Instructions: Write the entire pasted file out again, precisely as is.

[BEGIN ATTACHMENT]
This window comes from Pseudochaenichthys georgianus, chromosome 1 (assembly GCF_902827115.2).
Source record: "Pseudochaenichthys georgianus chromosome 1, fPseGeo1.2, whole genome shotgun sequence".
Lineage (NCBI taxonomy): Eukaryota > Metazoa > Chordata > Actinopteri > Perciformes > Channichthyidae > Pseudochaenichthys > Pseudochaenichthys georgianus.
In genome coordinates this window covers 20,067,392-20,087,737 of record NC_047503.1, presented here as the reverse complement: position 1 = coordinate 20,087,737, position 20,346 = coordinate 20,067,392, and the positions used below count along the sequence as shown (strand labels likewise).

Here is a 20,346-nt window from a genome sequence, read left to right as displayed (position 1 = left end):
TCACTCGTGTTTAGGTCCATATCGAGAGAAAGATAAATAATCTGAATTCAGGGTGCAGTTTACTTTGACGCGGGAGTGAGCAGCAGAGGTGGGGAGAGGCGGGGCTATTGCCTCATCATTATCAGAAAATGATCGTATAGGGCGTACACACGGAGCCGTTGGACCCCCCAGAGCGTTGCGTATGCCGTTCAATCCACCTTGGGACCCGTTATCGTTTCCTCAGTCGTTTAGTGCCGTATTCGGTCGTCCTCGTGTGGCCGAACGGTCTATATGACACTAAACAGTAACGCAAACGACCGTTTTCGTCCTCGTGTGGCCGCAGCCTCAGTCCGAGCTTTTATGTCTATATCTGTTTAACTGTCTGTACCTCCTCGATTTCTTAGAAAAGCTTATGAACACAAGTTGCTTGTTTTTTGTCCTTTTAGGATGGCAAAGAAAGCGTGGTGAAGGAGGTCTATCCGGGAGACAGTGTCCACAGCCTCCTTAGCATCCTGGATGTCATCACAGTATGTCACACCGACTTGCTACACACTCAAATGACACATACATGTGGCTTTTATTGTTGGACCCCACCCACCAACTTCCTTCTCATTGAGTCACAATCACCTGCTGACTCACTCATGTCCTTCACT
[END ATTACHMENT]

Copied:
This window comes from Pseudochaenichthys georgianus, chromosome 1 (assembly GCF_902827115.2).
Source record: "Pseudochaenichthys georgianus chromosome 1, fPseGeo1.2, whole genome shotgun sequence".
Lineage (NCBI taxonomy): Eukaryota > Metazoa > Chordata > Actinopteri > Perciformes > Channichthyidae > Pseudochaenichthys > Pseudochaenichthys georgianus.
In genome coordinates this window covers 20,067,392-20,087,737 of record NC_047503.1, presented here as the reverse complement: position 1 = coordinate 20,087,737, position 20,346 = coordinate 20,067,392, and the positions used below count along the sequence as shown (strand labels likewise).

Here is a 20,346-nt window from a genome sequence, read left to right as displayed (position 1 = left end):
TCACTCGTGTTTAGGTCCATATCGAGAGAAAGATAAATAATCTGAATTCAGGGTGCAGTTTACTTTGACGCGGGAGTGAGCAGCAGAGGTGGGGAGAGGCGGGGCTATTGCCTCATCATTATCAGAAAATGATCGTATAGGGCGTACACACGGAGCCGTTGGACCCCCCAGAGCGTTGCGTATGCCGTTCAATCCACCTTGGGACCCGTTATCGTTTCCTCAGTCGTTTAGTGCCGTATTCGGTCGTCCTCGTGTGGCCGAACGGTCTATATGACACTAAACAGTAACGCAAACGACCGTTTTCGTCCTCGTGTGGCCGCAGCCTCAGTCCGAGCTTTTATGTCTATATCTGTTTAACTGTCTGTACCTCCTCGATTTCTTAGAAAAGCTTATGAACACAAGTTGCTTGTTTTTTGTCCTTTTAGGATGGCAAAGAAAGCGTGGTGAAGGAGGTCTATCCGGGAGACAGTGTCCACAGCCTCCTTAGCATCCTGGATGTCATCACAGTATGTCACACCGACTTGCTACACACTCAAATGACACATACATGTGGCTTTTATTGTTGGACCCCACCCACCAACTTCCTTCTCATTGAGTCACAATCACCTGCTGACTCACTCATGTCCTTCACT